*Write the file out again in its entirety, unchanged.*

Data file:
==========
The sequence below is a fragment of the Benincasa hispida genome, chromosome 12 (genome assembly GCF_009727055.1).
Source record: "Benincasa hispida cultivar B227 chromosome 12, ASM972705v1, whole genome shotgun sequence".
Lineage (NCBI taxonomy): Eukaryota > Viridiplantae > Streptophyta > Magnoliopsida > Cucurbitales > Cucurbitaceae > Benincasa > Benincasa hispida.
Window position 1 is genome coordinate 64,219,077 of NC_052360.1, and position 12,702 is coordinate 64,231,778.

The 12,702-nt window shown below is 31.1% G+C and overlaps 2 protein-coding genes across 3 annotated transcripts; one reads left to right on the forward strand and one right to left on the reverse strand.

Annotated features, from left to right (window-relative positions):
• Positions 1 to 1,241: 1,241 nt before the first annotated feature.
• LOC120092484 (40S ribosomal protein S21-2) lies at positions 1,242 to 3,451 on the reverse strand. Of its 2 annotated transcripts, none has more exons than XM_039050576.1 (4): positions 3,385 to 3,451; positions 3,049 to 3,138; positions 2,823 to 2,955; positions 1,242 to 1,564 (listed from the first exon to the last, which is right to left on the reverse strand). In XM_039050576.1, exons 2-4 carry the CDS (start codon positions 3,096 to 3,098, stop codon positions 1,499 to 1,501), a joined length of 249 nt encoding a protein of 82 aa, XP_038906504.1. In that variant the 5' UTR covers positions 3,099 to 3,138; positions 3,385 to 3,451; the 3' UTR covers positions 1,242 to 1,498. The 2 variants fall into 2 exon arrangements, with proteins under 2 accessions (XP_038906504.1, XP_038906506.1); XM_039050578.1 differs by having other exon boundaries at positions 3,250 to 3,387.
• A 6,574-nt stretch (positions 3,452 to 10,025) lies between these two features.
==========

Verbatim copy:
The sequence below is a fragment of the Benincasa hispida genome, chromosome 12 (genome assembly GCF_009727055.1).
Source record: "Benincasa hispida cultivar B227 chromosome 12, ASM972705v1, whole genome shotgun sequence".
Lineage (NCBI taxonomy): Eukaryota > Viridiplantae > Streptophyta > Magnoliopsida > Cucurbitales > Cucurbitaceae > Benincasa > Benincasa hispida.
Window position 1 is genome coordinate 64,219,077 of NC_052360.1, and position 12,702 is coordinate 64,231,778.

The 12,702-nt window shown below is 31.1% G+C and overlaps 2 protein-coding genes across 3 annotated transcripts; one reads left to right on the forward strand and one right to left on the reverse strand.

Annotated features, from left to right (window-relative positions):
• Positions 1 to 1,241: 1,241 nt before the first annotated feature.
• LOC120092484 (40S ribosomal protein S21-2) lies at positions 1,242 to 3,451 on the reverse strand. Of its 2 annotated transcripts, none has more exons than XM_039050576.1 (4): positions 3,385 to 3,451; positions 3,049 to 3,138; positions 2,823 to 2,955; positions 1,242 to 1,564 (listed from the first exon to the last, which is right to left on the reverse strand). In XM_039050576.1, exons 2-4 carry the CDS (start codon positions 3,096 to 3,098, stop codon positions 1,499 to 1,501), a joined length of 249 nt encoding a protein of 82 aa, XP_038906504.1. In that variant the 5' UTR covers positions 3,099 to 3,138; positions 3,385 to 3,451; the 3' UTR covers positions 1,242 to 1,498. The 2 variants fall into 2 exon arrangements, with proteins under 2 accessions (XP_038906504.1, XP_038906506.1); XM_039050578.1 differs by having other exon boundaries at positions 3,250 to 3,387.
• A 6,574-nt stretch (positions 3,452 to 10,025) lies between these two features.